CBH Australia

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FWIW
My results proved TO ME that my reloads that had barely visible to no visibly perceivable run out shot from minimally better to significantly better at all ranges I tested them VS ones that had significant visibly detectable run out.
This has been the norm for all my reloads for all my rifles.
I will say If I didn't have to equip my sons with all the needed items for hunting and shooting I would likely buy a 21st Century CG but the method I'm currently using works well enough for my current needs. One day when I can FINALLY begin long range competitive shooting I might be able to then justify they cost.

Just my experience as others may differ completely.
If it works it works. Haven't tried it , just wondered if chambering a round might affect the concentricity.

Some people are fans of the Lee dies with the Collet and mandrel for concentricity.

Others say the Forster Coaxial press reduces run out.

I'm not sure, just learning all the time.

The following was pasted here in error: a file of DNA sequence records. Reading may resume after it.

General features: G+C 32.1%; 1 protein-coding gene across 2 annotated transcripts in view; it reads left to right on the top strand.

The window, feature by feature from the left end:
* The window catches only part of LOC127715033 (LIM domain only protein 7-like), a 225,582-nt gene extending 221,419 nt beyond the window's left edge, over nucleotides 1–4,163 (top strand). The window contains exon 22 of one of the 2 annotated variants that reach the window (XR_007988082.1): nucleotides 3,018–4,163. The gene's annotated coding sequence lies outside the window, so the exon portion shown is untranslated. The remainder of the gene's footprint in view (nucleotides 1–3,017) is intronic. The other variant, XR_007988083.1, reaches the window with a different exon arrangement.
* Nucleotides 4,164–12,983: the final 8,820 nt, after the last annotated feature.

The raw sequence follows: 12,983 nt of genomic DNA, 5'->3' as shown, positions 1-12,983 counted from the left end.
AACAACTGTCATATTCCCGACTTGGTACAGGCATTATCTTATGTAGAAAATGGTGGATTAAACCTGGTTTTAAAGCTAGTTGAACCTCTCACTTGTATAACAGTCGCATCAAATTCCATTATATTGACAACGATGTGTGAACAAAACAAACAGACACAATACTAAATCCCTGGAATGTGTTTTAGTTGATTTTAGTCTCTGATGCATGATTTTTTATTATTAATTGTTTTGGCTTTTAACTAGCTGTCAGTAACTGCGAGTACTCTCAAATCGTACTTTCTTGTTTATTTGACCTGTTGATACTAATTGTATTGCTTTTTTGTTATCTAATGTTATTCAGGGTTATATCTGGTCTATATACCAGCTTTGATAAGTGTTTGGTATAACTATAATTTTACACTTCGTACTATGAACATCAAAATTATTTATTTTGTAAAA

I take care in all my handloads not a competitive shooter . I've been shooting for years but on the bench I know I could learn a lot and improve my shooting technique. I think it would show results in testing and group size . As would having someone who shoots better than me test the accuracy of the same load and rifle.
 

HeadedWest

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What would be a good first die for the long run.

Headed West I use Redding die's,I own RCBS and Hornady dies as well.
I will try Forster dies soon just to see if my groups tighten up but I expect they won't.
Thanks for the heads up. All the talk on this forum about reloading I figure I might to want to start getting with the program before to long. I get back to work ,I'll might start making some purchases Means your already invested, let my know how them Forster dies compare. Thanks by the way ,if I by a kit is the basically all I need besides the powder ,shells and bullets?.
 
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CBH Australia

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What would be a good first die for the long run.
Yes, I know you were serious.. I like different features of different brands.